HOUSTON (CN) - An Iraqi refugee arrested on charges of supporting Islamic State terrorists made his first court appearance in Houston on Friday morning.
Omar Faraj Saeed Al Hardan, a Palestinian born in Iraq, wore tan khakis and a long-sleeved, black-and-gray striped shirt to the hearing, during which he disclosed that U.S. Department of Homeland Security agents arrested him on Thursday.
He asked for an interpreter, but when U.S. Magistrate Judge Mary Milloy asked him his age he said, "I'm 24," in perfect English. He entered the United States as a refugee in 2009 at age 17, and became a permanent resident in 2011.
Milloy urged him to answer questions through his interpreter. He leaned his ear into the interpreter, a middle-age woman with bleach blonde hair, and listened carefully as she relayed Milloy's questions to him.
The short and stocky Al Hardan told the judge he lives with his wife and their child in a Harris County apartment. His wife's parents live in Dallas, he said.
The terror suspect said he went to school in Jordan and has limited ability to read and write English.
As Johnson laid out the charges against Al Hardan, asking if he understood them, he nodded his head repeatedly, at times shrugging his shoulders, during the 20-minute hearing.
A three-count indictment unsealed Thursday night charged Al Hardan with attempting to "provide material support and resources...specifically himself...to a known foreign terrorist group," lying on his U.S. citizenship application about ties to terrorist groups, and not disclosing during an interview with an immigration official that he'd been trained how to shoot a machine gun.
If convicted on all counts, he faces a maximum of 53 years in prison and a $250,000 fine.
Speaking in a halting manner to give Al Hardan's interpreter time to relay her questions, Milloy asked him about his finances to determine if he qualified for a court-appointed defense attorney. He told the judge he had three income sources that amount to $1,800 a month and $1,700 in the bank.
Milloy appointed David Adler as his attorney, ordered him to pay the Justice Department $700 to defray the defense costs, and mandated that he transfer the rest of the money in his account to his wife.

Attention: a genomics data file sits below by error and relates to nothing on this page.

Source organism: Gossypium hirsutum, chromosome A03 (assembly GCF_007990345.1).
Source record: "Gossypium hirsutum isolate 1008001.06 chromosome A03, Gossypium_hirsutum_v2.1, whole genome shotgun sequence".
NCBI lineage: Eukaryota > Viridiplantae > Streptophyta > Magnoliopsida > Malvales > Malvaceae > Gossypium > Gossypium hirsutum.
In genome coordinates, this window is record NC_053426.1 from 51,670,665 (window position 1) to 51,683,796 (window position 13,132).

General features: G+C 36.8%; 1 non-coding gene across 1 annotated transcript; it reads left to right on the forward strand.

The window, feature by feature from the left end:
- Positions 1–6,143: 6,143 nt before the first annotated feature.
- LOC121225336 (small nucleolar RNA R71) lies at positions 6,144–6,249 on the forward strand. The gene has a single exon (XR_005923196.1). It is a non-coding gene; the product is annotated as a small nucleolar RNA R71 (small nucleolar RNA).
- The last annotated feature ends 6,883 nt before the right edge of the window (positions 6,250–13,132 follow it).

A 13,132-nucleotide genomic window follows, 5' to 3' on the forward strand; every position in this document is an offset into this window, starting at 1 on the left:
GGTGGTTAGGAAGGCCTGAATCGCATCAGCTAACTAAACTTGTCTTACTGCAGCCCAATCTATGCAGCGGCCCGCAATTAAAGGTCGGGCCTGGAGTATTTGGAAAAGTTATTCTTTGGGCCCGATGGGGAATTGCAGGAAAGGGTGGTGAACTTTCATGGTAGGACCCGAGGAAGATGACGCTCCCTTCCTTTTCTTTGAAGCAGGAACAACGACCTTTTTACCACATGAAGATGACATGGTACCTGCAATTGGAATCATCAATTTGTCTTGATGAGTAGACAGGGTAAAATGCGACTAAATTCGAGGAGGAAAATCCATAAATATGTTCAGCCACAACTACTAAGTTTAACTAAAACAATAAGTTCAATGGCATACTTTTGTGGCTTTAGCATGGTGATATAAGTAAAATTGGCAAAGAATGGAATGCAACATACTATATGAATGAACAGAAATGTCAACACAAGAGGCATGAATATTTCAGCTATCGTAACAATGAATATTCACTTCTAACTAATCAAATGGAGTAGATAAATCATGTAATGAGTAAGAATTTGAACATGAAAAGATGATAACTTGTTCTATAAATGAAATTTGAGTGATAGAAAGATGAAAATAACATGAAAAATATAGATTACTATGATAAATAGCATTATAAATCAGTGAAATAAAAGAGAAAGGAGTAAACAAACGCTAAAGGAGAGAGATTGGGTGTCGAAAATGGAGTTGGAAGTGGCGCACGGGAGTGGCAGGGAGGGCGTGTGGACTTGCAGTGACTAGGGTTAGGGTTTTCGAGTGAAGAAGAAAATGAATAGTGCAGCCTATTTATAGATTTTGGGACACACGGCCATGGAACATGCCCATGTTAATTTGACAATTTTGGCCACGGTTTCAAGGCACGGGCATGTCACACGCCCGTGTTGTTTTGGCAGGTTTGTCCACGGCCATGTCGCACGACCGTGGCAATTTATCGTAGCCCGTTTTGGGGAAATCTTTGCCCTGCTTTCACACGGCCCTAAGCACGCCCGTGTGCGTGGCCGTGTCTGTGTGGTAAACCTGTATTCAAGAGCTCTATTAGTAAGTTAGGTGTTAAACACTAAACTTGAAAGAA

He told the judge he didn't know whether his wife had heard about his arrest.
Federal prosecutor Ralph Imperato said the government will move to deny Al Hardan bond because it considers him a flight risk and a danger to the community.
Milloy set Al Hardan's bond hearing and arraignment for Jan. 13 at 11 a.m., during which he will enter a plea, U.S. Attorney Ken Magidson told reporters in front of the courthouse after the hearing.
Magidson repeatedly told reporters he wouldn't discuss the allegations beyond what's in the indictment because Al Hardan is presumed innocent until proven guilty.
Magidson further declined to say whether Al Hardan's case was related to Aws Mohammed Younis Al-Jayab, 23, who was arrested Thursday in Sacramento, Calif.
Prosecutors allege Al-Jayab traveled to Syria to fight with terrorists and lied to U.S. immigration authorities about it when he returned to the United States.
"Obviously international terrorism is a high priority of the United States Attorney's Office," Magidson said. "We work closely with the FBI terrorism task force to ensure the safety of the public and we'll do everything we can to ensure cases of this ilk are brought to justice. We feel very confident in the evidence of this case."
Magidson told reporters that the public was never in danger from Al Hardan.
If Al Hardan is convicted, Magidson said the United States will move to deport him.
Though Magidson wouldn't say whether Al Hardan's alleged affiliation with the Islamic State began before or after he moved to the United States, Texas officials who oppose settling Syrian refugees in the state out of terrorism concerns said it proved their point.
"It is disturbing, though not surprising, that terrorists have succeeded in exploiting our refugee system to come to the U.S. and aid ISIS," Texas Republican congressman Lamar Smith said in a statement.
Smith co-sponsored the State Refugee Security Act of 2015, along with Texas senator and Republican presidential candidate Ted Cruz, which would let states opt out of the U.S. refugee resettlement program.
He also introduced legislation to defund the government's refugee resettlement program "until reports on the safety, costs, and history of terrorism among refugees have been submitted to Congress," he said in a statement.
Texas sued the United States last month, trying to keep Syrian refugees out of Texas. The United States says Texas has no right to keep legally admitted refugees out of the state.
In a statement, Texas Attorney General Ken Paxton called Al Hardan's arrest "a troubling revelation, especially in light of the president's insistence on placing further refugees in Texas."
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